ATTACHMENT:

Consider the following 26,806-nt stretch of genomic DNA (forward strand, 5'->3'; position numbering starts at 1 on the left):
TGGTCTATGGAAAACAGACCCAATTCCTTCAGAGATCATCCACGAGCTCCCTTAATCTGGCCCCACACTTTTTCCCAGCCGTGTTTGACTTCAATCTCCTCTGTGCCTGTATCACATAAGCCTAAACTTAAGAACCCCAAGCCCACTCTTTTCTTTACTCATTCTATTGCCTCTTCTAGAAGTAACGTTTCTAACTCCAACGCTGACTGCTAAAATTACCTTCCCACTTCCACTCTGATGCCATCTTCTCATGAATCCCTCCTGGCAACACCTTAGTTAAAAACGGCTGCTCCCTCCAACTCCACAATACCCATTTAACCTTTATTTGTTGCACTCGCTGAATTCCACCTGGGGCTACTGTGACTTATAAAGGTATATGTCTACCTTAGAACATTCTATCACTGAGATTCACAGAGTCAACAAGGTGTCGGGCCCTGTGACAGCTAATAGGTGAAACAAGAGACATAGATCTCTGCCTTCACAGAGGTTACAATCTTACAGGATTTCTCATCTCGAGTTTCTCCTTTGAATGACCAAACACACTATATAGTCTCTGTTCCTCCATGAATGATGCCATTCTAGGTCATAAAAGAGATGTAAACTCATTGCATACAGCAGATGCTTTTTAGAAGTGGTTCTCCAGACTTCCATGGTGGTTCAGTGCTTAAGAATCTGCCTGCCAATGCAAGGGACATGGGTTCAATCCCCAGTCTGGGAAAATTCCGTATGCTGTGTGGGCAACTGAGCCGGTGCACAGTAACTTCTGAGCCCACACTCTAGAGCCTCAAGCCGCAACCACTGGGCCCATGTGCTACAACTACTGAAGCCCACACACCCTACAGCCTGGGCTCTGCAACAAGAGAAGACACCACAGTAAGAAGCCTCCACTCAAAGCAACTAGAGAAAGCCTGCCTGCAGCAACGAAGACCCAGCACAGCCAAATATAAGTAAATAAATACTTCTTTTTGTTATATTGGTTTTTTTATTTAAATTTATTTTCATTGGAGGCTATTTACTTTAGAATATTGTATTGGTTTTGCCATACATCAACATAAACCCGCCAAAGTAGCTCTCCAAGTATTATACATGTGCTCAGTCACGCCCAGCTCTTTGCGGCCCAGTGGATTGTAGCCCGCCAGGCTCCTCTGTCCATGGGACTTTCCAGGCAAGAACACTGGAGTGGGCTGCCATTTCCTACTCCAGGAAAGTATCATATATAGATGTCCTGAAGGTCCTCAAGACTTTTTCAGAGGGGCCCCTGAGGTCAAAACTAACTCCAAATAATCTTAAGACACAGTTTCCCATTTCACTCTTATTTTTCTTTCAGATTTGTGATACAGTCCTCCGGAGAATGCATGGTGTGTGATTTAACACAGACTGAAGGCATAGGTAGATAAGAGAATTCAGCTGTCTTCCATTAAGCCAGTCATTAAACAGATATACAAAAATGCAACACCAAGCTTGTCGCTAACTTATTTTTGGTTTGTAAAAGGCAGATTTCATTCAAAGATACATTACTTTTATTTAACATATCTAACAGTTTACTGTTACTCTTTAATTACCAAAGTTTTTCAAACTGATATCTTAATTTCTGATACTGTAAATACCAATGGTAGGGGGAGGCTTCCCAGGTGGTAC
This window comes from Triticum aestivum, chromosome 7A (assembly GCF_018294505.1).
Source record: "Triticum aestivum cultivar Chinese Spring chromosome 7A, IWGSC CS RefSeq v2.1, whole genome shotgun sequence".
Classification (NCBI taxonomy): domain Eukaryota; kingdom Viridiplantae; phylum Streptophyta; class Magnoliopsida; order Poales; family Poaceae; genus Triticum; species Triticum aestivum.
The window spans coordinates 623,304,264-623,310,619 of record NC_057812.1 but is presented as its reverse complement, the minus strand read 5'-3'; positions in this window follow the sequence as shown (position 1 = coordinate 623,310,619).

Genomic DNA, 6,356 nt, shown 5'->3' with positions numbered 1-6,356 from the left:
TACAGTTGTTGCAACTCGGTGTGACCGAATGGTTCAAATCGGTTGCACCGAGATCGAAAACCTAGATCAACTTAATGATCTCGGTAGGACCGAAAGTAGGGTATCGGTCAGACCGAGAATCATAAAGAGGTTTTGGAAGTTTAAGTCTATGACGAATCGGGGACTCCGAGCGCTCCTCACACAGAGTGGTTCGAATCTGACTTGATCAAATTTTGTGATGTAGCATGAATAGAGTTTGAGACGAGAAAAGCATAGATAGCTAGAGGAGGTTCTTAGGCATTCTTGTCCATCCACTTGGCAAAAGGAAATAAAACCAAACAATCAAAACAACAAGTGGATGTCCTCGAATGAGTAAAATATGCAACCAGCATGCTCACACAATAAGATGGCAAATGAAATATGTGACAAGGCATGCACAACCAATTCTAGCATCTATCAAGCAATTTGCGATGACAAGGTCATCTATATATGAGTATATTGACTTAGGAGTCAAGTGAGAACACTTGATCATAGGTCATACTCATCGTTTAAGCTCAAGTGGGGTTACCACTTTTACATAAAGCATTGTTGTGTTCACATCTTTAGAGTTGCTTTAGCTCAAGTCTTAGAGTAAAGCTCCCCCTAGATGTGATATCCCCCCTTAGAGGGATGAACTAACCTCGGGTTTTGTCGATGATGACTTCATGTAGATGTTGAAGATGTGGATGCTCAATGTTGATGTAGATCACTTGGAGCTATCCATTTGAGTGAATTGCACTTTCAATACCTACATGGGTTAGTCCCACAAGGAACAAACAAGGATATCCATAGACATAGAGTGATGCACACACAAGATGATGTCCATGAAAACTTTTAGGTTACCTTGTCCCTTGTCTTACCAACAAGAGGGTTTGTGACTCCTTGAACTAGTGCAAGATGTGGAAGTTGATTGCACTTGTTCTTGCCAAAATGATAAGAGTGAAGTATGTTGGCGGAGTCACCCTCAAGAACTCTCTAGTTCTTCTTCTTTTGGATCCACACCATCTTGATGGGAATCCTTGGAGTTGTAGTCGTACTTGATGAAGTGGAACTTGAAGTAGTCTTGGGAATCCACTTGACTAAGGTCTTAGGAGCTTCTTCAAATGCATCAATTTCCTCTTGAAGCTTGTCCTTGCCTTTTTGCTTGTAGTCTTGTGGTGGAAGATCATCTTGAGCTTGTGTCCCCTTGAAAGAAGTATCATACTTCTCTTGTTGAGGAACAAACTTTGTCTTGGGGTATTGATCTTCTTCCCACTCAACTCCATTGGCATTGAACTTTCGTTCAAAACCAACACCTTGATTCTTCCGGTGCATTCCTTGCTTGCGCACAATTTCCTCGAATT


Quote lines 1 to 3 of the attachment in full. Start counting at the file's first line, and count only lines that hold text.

Consider the following 26,806-nt stretch of genomic DNA (forward strand, 5'->3'; position numbering starts at 1 on the left):
TGGTCTATGGAAAACAGACCCAATTCCTTCAGAGATCATCCACGAGCTCCCTTAATCTGGCCCCACACTTTTTCCCAGCCGTGTTTGACTTCAATCTCCTCTGTGCCTGTATCACATAAGCCTAAACTTAAGAACCCCAAGCCCACTCTTTTCTTTACTCATTCTATTGCCTCTTCTAGAAGTAACGTTTCTAACTCCAACGCTGACTGCTAAAATTACCTTCCCACTTCCACTCTGATGCCATCTTCTCATGAATCCCTCCTGGCAACACCTTAGTTAAAAACGGCTGCTCCCTCCAACTCCACAATACCCATTTAACCTTTATTTGTTGCACTCGCTGAATTCCACCTGGGGCTACTGTGACTTATAAAGGTATATGTCTACCTTAGAACATTCTATCACTGAGATTCACAGAGTCAACAAGGTGTCGGGCCCTGTGACAGCTAATAGGTGAAACAAGAGACATAGATCTCTGCCTTCACAGAGGTTACAATCTTACAGGATTTCTCATCTCGAGTTTCTCCTTTGAATGACCAAACACACTATATAGTCTCTGTTCCTCCATGAATGATGCCATTCTAGGTCATAAAAGAGATGTAAACTCATTGCATACAGCAGATGCTTTTTAGAAGTGGTTCTCCAGACTTCCATGGTGGTTCAGTGCTTAAGAATCTGCCTGCCAATGCAAGGGACATGGGTTCAATCCCCAGTCTGGGAAAATTCCGTATGCTGTGTGGGCAACTGAGCCGGTGCACAGTAACTTCTGAGCCCACACTCTAGAGCCTCAAGCCGCAACCACTGGGCCCATGTGCTACAACTACTGAAGCCCACACACCCTACAGCCTGGGCTCTGCAACAAGAGAAGACACCACAGTAAGAAGCCTCCACTCAAAGCAACTAGAGAAAGCCTGCCTGCAGCAACGAAGACCCAGCACAGCCAAATATAAGTAAATAAATACTTCTTTTTGTTATATTGGTTTTTTTATTTAAATTTATTTTCATTGGAGGCTATTTACTTTAGAATATTGTATTGGTTTTGCCATACATCAACATAAACCCGCCAAAGTAGCTCTCCAAGTATTATACATGTGCTCAGTCACGCCCAGCTCTTTGCGGCCCAGTGGATTGTAGCCCGCCAGGCTCCTCTGTCCATGGGACTTTCCAGGCAAGAACACTGGAGTGGGCTGCCATTTCCTACTCCAGGAAAGTATCATATATAGATGTCCTGAAGGTCCTCAAGACTTTTTCAGAGGGGCCCCTGAGGTCAAAACTAACTCCAAATAATCTTAAGACACAGTTTCCCATTTCACTCTTATTTTTCTTTCAGATTTGTGATACAGTCCTCCGGAGAATGCATGGTGTGTGATTTAACACAGACTGAAGGCATAGGTAGATAAGAGAATTCAGCTGTCTTCCATTAAGCCAGTCATTAAACAGATATACAAAAATGCAACACCAAGCTTGTCGCTAACTTATTTTTGGTTTGTAAAAGGCAGATTTCATTCAAAGATACATTACTTTTATTTAACATATCTAACAGTTTACTGTTACTCTTTAATTACCAAAGTTTTTCAAACTGATATCTTAATTTCTGATACTGTAAATACCAATGGTAGGGGGAGGCTTCCCAGGTGGTAC
This window comes from Triticum aestivum, chromosome 7A (assembly GCF_018294505.1).